How to Form a Nevada Corporation

Four Nevada entrepreneurs deciding how to form a Nevada corporation.

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Forming a Nevada Corporation is Easy

Forming a corporation in Nevada is a simple process that is achieved by filing the Articles of Incorporation with the Secretary of State. In the guide below, we will show you step-by-step how to start a corporation in Nevada.

Step 1: Create a Name For Your Nevada Corporation

When naming your Nevada Corporation, you will need to:

  • Follow Nevada Name Requirements
  • Complete a Name Search With the Nevada Secretary of State
  • Consider Securing a Domain Name (URL)

To learn more, read our How to Name a Business in Nevada guide.

Need help naming your business? You can use our business name generator to find the best name for your corporation.


Name Requirements

First, you will need to choose a name that complies with Nevada Secretary of State naming guidelines:

  • A corporate name appearing to be a person’s given name or initials must include a corporate ending (e.g., Incorporated, Inc., Limited, Ltd., Company, Co., Corporation, Corp.).
  • Your name must be distinguishable from any existing business in the state. This includes Nevada reserved names.
  • Nevada requires you to get approval to use certain words in your corporation’s name.
    • You need approval from the Nevada State Board of Accounting to use the following words: accountant, accountancy, accounting, auditor, auditing, certified public accountant, and cpa.
    • You need approval from the Nevada Commissioner of Financial Institutions to use the following words: bank, banc, banque, savings & loan, banker, bancard, banq, thrift, banking, banco, bancor, trustee, interbanking, bancorp, credit union, debt collection, collection agency, or trust.
    • You need approval from the Commissioner of Insurance to use the following words: adjuster, indemnity, reinsurance, underwriter, annuity, insurance, risk retention group, underwriting, casualty, life & accident, surety, bail, bail bonds, fugitive recovery, bail bondsman/men, bounty hunter, and bale.
    • You need approval from the Commissioner of Mortgage Lending to use the following words: financial, mortgage, mortgage banking.
    • You need approval from the State Board of Professional Engineers to use the following words: engineer, engineered, engineering, professional engineer, registered engineer, and licensed engineer.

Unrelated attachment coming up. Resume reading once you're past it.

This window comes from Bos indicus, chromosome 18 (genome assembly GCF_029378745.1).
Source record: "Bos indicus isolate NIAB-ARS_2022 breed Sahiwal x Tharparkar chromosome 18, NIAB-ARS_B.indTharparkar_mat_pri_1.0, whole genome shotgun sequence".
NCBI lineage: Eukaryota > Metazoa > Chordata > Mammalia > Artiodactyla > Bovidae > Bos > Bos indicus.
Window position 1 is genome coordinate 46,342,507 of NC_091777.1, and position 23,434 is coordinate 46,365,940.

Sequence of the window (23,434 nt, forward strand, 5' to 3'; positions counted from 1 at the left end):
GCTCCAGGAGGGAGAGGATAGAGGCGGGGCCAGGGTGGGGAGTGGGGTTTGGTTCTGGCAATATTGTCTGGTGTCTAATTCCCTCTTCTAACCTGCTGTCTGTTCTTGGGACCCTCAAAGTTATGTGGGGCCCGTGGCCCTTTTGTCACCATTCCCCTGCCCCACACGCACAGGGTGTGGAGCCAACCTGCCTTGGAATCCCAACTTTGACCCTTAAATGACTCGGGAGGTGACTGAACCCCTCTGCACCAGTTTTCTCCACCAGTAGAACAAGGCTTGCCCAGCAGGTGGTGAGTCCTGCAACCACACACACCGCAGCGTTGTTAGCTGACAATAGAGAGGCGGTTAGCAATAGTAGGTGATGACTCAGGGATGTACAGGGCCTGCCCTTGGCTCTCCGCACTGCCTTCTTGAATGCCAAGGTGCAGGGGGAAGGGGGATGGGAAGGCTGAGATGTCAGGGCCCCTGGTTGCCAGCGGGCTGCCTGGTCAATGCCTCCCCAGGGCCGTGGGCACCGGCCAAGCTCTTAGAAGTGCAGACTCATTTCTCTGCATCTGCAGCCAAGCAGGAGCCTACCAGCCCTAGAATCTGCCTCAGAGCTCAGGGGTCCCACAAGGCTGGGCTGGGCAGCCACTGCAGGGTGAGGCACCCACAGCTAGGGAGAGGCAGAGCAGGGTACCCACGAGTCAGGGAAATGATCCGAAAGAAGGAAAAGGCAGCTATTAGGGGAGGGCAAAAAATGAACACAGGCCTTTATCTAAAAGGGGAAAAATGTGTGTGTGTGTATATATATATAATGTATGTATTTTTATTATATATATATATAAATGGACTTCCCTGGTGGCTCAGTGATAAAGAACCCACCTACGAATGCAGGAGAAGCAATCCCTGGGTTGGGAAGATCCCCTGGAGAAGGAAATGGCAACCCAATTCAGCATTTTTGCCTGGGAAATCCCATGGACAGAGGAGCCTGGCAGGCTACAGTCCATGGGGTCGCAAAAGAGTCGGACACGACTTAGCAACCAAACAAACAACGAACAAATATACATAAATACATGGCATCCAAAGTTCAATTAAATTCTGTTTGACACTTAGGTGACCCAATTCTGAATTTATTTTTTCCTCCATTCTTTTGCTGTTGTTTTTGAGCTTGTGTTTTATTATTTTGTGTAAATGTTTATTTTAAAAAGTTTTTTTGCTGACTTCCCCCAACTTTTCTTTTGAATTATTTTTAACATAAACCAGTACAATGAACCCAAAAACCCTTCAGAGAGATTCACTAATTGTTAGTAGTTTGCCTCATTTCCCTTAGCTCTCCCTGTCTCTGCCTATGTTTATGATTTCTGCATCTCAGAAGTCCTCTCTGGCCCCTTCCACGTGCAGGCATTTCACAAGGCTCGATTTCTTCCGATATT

• You need approval from the State Board of Architecture, Interior Design and Residential Design to use the following words: architect, architecture, registered architect, licensed architect, registered interior designer, registered interior design, residential designer, registered residential designer, licensed residential designer, and residential design.
    • You need approval from the Administrator of the Real Estate Division of the Department of Business and Industry to use the words: common-interest community, community association, master association, unit-owners’ association, and homeowners’ association.
    • You need approval from the Ombudsman to include the following words: common-interest community, community association, hoa, home owners association, master association, unit-owners association, and property owners.
    • You also need approval to use the following words: college, university, higher education.

You can read Nevada state statutes NRS 78.039 and NRS 78.045 about corporation naming guidelines for more information.


Name Search With the Nevada Secretary of State

You will need to check name availability by searching the business name database on the Nevada Secretary of State’s website.

This tool is also useful if you decide to register a fictitious business name or DBA (Doing Business As) for your company. For detailed information about setting up a DBA for your Nevada corporation, check out our How to File a DBA in Nevada guide.


Name Reservation

If you have a name in mind, but you aren’t ready to officially form your corporation, you can reserve your name. Your business name can be reserved for 90 days by filing a Name Reservation Request form with the Nevada Secretary of State. You can also reserve a name online by using Nevada’s SilverFlume Business Portal.

There is a $25 fee to file your Nevada Name Reservation.


Secure Domain Name